However, in its pursuits for some smaller frights I thought that ZOZO took a few steps in the wrong direction.  First, it’s probably too long; at 90 minutes, some of the film lags due to longer-than-needed takes that don’t truly elevate the atmosphere, mostly since everything already coated in layers of darkness.  Second, the script wants the audience to believe that Zozo’s emergence here is entirely by chance; if that’s the case, then why did Tess recount a story involving her mother previously dealing with a Zozo-like experience in her past?  In a scene that feels inspired by THE ENTITY, Tess even suffers the same fate, apparently being savaged by a horny Zozo.  To this cynical reviewer, it felt a bit too convenient.  Lastly, there are some scenes penned with obvious exposition – one wannabe magician has WAY too many convenient explanations for his understanding of the occult while the professed Wiccan has seemingly never heard of Zozo, despite the film’s statement at the beginning that Zozo frequently shows up to wreak havoc with those who would foolishly experiment with Ouija Boards.
Still, it’s a good thriller when you consider what it does with little budget.  It definitely won’t find as wide an audience as the next big budget horror schlock, but it tries hard, understands (mostly) what it’s doing, and delivers only on the premise it set up.  A nice effort by all involved.
I AM ZOZO (2012) is produced by One World Studios, Ltd.  DVD distribution is being handled by RLJ Entertainment.  As for the technical specifications?  Well, this is independent filmmaking, so I strongly encourage you to bear that in mind as you make your way through the feature.  The video is noticeably grainy, and the audio quality has small sequences where it comes and goes just a bit; neither is overwhelmingly distracting from the whole experience, but I wouldn’t be true to myself if I didn’t point out those honest deficiencies.  If special features are your thing, then there’s a Behind-the-Scenes featurette along with an interview with actor Darren Evans for you to consider: neither is all that revelatory, but it’s nice to have something, isn’t it?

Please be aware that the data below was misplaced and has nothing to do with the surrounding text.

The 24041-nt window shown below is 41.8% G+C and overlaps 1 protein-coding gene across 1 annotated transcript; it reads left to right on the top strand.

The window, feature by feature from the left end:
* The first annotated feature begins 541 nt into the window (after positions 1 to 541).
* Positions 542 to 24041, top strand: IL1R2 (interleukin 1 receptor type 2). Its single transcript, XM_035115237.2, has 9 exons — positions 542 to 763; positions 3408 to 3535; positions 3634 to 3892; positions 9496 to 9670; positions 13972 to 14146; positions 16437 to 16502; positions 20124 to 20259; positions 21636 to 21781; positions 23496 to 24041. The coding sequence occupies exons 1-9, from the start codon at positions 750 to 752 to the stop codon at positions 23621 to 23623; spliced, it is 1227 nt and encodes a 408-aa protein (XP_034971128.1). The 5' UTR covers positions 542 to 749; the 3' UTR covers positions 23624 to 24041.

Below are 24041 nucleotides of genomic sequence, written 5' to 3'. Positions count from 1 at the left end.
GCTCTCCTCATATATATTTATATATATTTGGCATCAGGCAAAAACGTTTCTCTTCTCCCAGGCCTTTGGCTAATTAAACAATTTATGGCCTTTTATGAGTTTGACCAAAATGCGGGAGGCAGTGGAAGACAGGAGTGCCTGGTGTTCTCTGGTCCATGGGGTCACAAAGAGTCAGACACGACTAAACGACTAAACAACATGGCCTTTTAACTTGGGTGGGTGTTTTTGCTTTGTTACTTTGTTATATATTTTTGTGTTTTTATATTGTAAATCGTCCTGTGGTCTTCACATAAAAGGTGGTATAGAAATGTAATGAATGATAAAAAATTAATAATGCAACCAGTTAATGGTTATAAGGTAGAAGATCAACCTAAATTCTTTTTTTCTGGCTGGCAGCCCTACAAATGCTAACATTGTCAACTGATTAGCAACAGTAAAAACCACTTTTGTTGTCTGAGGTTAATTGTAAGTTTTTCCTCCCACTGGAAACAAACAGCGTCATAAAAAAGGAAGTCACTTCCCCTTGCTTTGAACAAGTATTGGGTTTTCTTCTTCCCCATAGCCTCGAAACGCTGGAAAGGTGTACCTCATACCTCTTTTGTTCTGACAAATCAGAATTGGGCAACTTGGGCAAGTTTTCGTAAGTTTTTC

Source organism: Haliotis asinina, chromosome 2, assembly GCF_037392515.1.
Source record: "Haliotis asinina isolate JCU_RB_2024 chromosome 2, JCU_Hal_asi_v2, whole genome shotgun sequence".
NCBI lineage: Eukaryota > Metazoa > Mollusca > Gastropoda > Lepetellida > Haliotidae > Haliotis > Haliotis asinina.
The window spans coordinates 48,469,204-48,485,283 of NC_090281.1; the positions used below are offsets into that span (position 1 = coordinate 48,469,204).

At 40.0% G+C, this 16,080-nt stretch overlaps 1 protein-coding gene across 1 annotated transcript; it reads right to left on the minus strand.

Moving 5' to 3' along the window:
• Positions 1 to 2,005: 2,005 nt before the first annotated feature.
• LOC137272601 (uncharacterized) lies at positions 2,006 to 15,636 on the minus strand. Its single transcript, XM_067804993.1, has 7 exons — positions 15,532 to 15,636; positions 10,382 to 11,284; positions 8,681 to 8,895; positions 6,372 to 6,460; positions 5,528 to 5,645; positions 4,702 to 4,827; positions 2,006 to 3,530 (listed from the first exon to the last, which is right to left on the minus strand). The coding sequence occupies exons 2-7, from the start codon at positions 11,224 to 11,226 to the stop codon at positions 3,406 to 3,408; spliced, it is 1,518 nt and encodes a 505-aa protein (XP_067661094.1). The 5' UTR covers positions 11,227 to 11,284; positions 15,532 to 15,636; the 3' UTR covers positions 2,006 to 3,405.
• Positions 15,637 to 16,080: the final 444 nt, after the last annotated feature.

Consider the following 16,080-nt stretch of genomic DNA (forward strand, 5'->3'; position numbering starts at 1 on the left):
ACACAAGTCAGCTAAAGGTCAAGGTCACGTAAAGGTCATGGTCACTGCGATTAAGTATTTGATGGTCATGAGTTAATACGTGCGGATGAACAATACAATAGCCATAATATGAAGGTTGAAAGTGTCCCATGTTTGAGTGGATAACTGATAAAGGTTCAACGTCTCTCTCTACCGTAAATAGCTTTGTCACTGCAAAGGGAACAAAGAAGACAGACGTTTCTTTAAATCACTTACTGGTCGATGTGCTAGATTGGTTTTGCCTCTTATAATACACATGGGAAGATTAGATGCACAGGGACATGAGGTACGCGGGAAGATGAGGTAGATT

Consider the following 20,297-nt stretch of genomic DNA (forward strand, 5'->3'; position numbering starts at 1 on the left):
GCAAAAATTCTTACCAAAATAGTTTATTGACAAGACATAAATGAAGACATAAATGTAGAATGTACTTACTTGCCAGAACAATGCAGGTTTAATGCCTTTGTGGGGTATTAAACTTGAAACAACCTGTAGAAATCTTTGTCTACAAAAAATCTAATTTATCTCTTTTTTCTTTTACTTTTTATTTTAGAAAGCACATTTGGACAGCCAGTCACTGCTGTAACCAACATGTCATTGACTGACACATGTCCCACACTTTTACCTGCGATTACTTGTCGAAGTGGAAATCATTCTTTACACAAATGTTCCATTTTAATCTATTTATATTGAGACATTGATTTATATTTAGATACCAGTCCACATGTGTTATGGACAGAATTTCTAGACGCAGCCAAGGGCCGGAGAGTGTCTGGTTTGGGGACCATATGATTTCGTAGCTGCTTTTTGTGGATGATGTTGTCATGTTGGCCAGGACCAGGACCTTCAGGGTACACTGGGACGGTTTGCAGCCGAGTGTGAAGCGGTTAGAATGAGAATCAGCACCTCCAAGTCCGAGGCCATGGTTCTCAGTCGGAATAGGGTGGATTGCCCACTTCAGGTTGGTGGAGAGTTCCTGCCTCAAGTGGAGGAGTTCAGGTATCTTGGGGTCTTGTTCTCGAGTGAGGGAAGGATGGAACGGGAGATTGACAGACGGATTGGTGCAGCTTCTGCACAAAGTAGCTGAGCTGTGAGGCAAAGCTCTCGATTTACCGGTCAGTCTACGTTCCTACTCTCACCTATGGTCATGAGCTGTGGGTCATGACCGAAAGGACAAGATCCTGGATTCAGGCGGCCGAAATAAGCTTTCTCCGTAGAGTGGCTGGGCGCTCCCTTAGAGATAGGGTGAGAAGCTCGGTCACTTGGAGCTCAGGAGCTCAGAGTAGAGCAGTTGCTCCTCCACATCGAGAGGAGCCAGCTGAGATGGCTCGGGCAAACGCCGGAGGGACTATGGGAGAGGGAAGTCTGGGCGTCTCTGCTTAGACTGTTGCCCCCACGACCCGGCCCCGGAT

(MILDLY) RECOMMENDED.  Despite what some other reviewers or review might tell you, there is an audience for films the like of I AM ZOZO; however, the demands of larger audiences expecting vastly more flash, sizzle, and torture in their horror diet will keep this one on most rental shelves while I SPIT ON WHAT YOU DID LAST SUMMER ON ELM STREET will go out time and time again.  ZOZO takes time to ratchet up its scares, most of which are in the mind, and the second class nature of independent cinema will always (always) work against any possible long-term successes it could find.  The best that could be said is that I’d definitely pick up something written and directed by Scott De Lalla in the future, and that’s no small feat indeed.
In the interests of fairness, I’m pleased to disclose that the fine folks at RLJ Entertainment provided me with a DVD copy of I AM ZOZO by request for the expressed purposes of completing this review.

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November 05, 2013